In 2014, I published my second monograph The Politics of the Body: Gender in a Neoliberal and Neoconservative Age (Polity Press). This focused on a number of contemporary controversial debates around gender and the body, in the areas of sexual violence, sex work, childbirth and breastfeeding, and gender and Islam.
Specifically, it analysed how the dominant neoconservative/neoliberal coalition has produced a problematic for feminists and other progressive groups, who often have to position themselves in relation to either neoconservative imperialist, carceral and moralistic agendas or neoliberal ideas around individual identity, empowerment and choice.
In the case of sexual violence, the book explored how the association of radical feminism with crime control agendas has produced a suspicion of ideas around victimhood amongst third wave activists and postmodern scholars, which can shore up the neoliberal politics of personal responsibility. Similarly, it examined how the rejection of ‘imperial feminisms’ and their conceptualisation of Muslim women as victims, and the opposition to carceral feminisms which construct sex workers as needing rescue, can easily slip into a politics of empowerment and personal choice which fails to appreciate structural and historical dynamics. Finally, it analysed how the feminist movement against the medicalisation of reproduction has become a normalising imperative for the ‘natural’ due to resonances with neoliberal health service principles and neoconservative gender essentialisms.
The analysis in the book also attempted to apply the principle of intersectionality in structural, as well as representational, terms – examining how debates around gender and the body are shaped by social and institutional privilege and how this impacts upon what can be said and thought (and more importantly, is at the root of what remains unsaid/unthought/unthinkable).
In 2015 I was invited to be a guest on BBC Radio 4’s Woman’s Hour, to discuss the book’s analysis of the contemporary politics of childbirth and breastfeeding with Jenni Murray and Cathy Warwick, General Secretary of the Royal College of Midwives.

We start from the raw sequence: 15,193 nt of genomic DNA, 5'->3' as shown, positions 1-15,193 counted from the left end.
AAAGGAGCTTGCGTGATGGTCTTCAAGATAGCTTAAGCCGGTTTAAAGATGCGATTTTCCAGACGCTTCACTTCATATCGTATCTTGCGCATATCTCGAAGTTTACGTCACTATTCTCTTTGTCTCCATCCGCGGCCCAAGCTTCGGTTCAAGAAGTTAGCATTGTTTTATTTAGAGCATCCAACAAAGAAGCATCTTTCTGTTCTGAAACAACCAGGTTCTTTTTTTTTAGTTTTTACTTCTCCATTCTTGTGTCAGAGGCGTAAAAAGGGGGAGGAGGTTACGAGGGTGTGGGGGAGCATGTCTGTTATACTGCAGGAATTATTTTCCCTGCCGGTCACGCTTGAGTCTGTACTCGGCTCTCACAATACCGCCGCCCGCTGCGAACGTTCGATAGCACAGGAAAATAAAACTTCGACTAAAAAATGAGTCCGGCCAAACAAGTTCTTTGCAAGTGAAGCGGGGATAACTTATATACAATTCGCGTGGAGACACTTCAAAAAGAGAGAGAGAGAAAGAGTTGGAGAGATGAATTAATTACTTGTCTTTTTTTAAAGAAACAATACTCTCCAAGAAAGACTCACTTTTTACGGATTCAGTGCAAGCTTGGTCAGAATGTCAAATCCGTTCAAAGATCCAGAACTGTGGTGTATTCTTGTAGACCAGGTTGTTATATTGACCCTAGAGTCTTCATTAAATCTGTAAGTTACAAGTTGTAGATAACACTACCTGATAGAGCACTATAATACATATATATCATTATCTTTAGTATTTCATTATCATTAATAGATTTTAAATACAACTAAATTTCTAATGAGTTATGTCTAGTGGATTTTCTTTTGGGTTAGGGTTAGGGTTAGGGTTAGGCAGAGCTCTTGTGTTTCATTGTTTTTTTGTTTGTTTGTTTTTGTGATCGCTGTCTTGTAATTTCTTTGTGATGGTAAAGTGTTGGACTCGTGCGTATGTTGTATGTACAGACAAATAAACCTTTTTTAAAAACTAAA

I was very honoured when The Politics of the Body was awarded the 2015 Feminist and Women’s Studies Association book prize for outstanding scholarship in the fields of feminism, gender or women’s studies. Here are some comments from the judges:
‘Alison Phipps’ The Politics of the Body: It is a lucid, beautifully written and clear-sighted exploration of some crucial regimes of the public and political articulation of women’s bodies. Phipps pulls off the still too rare feat of exploring complex arguments in a democratic and compelling register.’
‘Alison Phipps’ The Politics of the Body covers, really well, theoretical debates in contemporary feminism and applies/illustrates them to a great effect in a way that makes feminism accessible and non-elitist. It is highly accessible, addresses intersectionality, and covers key debates in feminism in the UK.’
The book has also received some lovely reviews: a few of these are listed below.
- Juliette Torabian in International Sociology 31(2) – ‘a well-documented and responsible must-read account of gender equality challenges in the contemporary Western world.’
- Rachel Rosen in European Journal of Women’s Studies 23(1) – ‘a meticulously researched, evocatively written and timely intervention in a series of critical feminist debates about the body.’
- Sylvie Allendyke in Women’s Studies International Forum 53 – ‘after reading The Politics of the Body it is no longer possible to think of practices, allegiances and agency as we might have done before.’
- Jennifer Dawn Whitney in Assuming Gender 5(1) – ‘What I appreciate most is Phipps’s skill in breaking down the binaries intrinsic to much of feminist politics and activism. She has the ability to deconstruct oppositional thinking around some very charged topics, and redirect her readers back to what is most important: structural analysis.’
- Jennifer Lee O’Donnell in Gender & Education 27(2) – ‘Phipps’ arguments on the whole are smart, concise and accessible, and there is no doubt the book can hold its own amongst the work of heavyweight feminist philosophers.’
- Deborah Eade in Gender & Development 22(3) – ‘readers of this journal will benefit from a rich and provocative set of arguments.’
- Anastasia Chamberlen in Gender & Society 29(5) – ‘Phipps’s book is thought-provoking, caustic, and self-reflexive, as its wide range of themes reflect both breadth and depth in analytic scope.’